In my last article I addressed fees that are necessary to obtain a utility patent in the United States. These fees should all be explained and confirmed in the retainer (employment) agreement between you as the client and your intellectual property attorney. This article addresses other important information you should know before you commit your time and money to pursuing a patent.
For example are you, as the patent hopeful and businessperson, realistic about your chances for obtaining a patent on your particular product or method? Does your retainer agreement warn you about ‘crowded art areas?’ In either event, you should commission an inexpensive patentability search for similar or identical products disclosed in U.S. patents and published patent applications. Such a search does not guarantee that you will uncover all the devices and methods that affect the patentability of your invention. However, it will provide an excellent idea of the scope and numbers of your invention, as well as which features are already in the art and which are not.
Keep in mind that a patentability search does not generally cover other kinds of documentation for previously existing subject matter. For example, a patentability search may not reveal a patent or patent application for a particular genetically engineered plant pigment. However, a search of the biologically scientific literature databases may disclose numerous genetically engineered plant pigments that are remarkably similar to your own. What you are looking for at this point is anything that is uncomfortably similar to your invention, even if it is not patented or “on the market.” Therefore, it is always a good idea to invest in this kind of a search, even if it only surveys patents and patent applications form the United States.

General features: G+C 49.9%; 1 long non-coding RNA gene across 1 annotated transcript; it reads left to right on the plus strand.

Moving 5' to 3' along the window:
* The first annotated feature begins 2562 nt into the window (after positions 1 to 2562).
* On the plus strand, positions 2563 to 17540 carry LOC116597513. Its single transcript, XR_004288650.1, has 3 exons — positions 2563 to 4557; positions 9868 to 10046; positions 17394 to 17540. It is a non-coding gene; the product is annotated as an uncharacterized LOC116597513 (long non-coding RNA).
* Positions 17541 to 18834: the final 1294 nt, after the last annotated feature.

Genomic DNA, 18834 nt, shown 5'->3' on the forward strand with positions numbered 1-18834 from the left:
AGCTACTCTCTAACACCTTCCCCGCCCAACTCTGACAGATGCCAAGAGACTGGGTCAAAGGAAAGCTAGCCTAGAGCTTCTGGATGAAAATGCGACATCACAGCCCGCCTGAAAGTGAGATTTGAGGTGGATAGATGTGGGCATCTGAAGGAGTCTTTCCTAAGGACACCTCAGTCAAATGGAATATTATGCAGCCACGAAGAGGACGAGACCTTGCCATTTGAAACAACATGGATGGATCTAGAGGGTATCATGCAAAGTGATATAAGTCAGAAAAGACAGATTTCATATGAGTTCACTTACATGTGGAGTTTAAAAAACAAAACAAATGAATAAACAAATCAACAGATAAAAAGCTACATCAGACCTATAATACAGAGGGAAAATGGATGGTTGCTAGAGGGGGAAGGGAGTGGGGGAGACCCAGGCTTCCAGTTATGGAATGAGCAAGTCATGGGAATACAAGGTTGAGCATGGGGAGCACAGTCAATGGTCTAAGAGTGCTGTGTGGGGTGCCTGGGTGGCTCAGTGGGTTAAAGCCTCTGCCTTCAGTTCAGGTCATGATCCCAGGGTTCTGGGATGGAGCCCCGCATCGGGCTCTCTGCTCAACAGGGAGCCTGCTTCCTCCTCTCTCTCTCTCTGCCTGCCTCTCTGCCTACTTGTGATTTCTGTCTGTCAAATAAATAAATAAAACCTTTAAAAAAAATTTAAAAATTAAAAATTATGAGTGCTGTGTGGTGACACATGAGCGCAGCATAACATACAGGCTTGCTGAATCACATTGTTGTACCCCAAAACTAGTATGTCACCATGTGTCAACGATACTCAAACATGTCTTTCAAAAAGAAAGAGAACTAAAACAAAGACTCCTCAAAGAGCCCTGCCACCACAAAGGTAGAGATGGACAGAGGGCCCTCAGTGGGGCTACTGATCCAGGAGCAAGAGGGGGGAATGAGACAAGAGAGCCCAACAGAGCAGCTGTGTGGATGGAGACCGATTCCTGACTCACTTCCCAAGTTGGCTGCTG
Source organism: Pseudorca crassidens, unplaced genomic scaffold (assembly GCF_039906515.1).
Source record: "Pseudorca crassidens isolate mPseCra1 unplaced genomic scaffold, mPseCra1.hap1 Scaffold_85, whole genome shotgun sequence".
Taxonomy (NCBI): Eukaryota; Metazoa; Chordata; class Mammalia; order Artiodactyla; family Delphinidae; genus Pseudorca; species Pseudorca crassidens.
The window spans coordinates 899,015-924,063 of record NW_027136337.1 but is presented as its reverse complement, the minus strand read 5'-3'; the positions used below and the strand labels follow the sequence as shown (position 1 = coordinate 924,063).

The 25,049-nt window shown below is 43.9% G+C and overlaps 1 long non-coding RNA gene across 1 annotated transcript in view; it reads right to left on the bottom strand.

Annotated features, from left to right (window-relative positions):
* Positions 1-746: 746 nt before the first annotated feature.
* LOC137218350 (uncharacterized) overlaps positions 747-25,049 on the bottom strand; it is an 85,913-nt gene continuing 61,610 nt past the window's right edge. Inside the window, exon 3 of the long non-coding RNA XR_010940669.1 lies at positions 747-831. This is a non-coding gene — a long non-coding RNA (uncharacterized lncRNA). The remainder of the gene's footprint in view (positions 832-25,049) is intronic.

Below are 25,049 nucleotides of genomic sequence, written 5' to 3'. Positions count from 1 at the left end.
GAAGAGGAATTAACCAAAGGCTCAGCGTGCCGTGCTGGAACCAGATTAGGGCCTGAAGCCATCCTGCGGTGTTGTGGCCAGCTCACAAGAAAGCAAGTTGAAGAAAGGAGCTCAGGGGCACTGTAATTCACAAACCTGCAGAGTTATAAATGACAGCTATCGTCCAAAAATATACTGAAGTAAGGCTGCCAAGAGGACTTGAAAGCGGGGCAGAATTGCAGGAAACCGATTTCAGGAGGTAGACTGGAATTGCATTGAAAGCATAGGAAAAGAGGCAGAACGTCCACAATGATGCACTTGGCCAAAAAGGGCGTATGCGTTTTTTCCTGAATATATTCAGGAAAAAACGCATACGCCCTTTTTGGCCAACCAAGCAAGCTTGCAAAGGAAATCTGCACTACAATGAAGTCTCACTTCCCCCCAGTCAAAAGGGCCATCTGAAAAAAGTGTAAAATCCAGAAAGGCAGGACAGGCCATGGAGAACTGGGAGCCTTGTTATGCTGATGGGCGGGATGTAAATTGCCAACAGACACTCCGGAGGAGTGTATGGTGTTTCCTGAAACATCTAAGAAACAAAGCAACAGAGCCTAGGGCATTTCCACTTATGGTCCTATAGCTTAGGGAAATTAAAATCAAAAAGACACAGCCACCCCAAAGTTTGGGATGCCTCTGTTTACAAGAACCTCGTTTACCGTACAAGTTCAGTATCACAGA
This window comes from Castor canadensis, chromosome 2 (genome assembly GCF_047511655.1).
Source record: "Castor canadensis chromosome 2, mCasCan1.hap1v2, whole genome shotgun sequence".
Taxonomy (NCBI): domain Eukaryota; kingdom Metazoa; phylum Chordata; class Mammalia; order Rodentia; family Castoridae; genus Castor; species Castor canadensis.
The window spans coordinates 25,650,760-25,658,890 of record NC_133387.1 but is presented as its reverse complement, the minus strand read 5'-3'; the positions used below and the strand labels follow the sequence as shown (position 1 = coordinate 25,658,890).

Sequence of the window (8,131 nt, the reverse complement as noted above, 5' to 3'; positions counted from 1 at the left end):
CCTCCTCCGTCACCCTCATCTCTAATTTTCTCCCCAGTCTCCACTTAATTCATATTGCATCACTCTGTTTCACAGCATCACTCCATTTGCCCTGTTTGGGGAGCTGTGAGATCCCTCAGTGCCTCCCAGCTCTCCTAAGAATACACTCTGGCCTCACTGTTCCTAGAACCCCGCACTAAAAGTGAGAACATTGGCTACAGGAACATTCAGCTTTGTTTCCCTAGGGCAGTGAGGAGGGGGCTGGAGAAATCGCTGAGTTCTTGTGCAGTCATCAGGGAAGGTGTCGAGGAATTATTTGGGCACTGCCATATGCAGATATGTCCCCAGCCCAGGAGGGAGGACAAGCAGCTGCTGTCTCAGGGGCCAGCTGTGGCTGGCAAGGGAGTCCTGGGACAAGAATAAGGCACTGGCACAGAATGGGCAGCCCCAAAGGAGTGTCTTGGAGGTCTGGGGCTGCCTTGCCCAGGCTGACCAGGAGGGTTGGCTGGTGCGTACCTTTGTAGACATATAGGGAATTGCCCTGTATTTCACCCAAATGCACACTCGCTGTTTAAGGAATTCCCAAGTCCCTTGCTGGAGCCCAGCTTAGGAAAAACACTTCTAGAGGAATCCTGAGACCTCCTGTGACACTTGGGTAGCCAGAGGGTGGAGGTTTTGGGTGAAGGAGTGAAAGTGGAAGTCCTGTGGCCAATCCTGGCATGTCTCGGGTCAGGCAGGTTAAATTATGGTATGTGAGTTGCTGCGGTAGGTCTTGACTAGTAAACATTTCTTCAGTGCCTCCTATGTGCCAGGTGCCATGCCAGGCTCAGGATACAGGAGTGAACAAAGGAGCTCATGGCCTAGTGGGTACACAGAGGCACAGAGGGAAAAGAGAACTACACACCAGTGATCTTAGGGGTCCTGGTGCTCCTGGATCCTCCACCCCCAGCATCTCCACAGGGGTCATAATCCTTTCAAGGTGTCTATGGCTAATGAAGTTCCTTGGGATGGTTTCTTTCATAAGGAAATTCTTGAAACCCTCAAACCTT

As mentioned in an earlier article, you must confirm the correct parties to the agreement. If the retainer agreement is between a corporation and the attorney’s office, then the retainer agreement should be clear on this identity. The corporation per se will never be the inventor, because in the U.S. inventors must be natural individuals. However, it is standard practice for inventors to contractually transfer ownership to a corporate employer, and the corporation proceeds to obtain a patent. Be sure that you can identify other persons if they are co-inventors and/or co-owners of your invention. To proceed in the patent office in a manageable and organized manner, you may require transfer of ownership and rights agreements for additional attorney and government fees outside the standard patent application retainer agreement.
With first time patent applicants, even sophisticated business people generally do not have a realistic perspective on the necessary technical detail for a U.S. utility patent application. There are several reasons for all this detail in addition to the legal requirements of the application. For example, as many technical details as possible must be included in the application, as they may be necessary to significantly distinguish your invention from earlier subject matters. Unfortunately, it is impossible to predict which technical features will “squeak through” until the patent examiner responds at least two years after filing your application. At that time, it is too late to add features to the original application, and events may have occurred so you cannot to refile for the original invention. So, when your retainer agreement confirms that that you agree to proofread, provide additional information upon request, etc., be pleased and relieved that you know your obligations at the getgo.
© 2012 Adrienne B. Naumann
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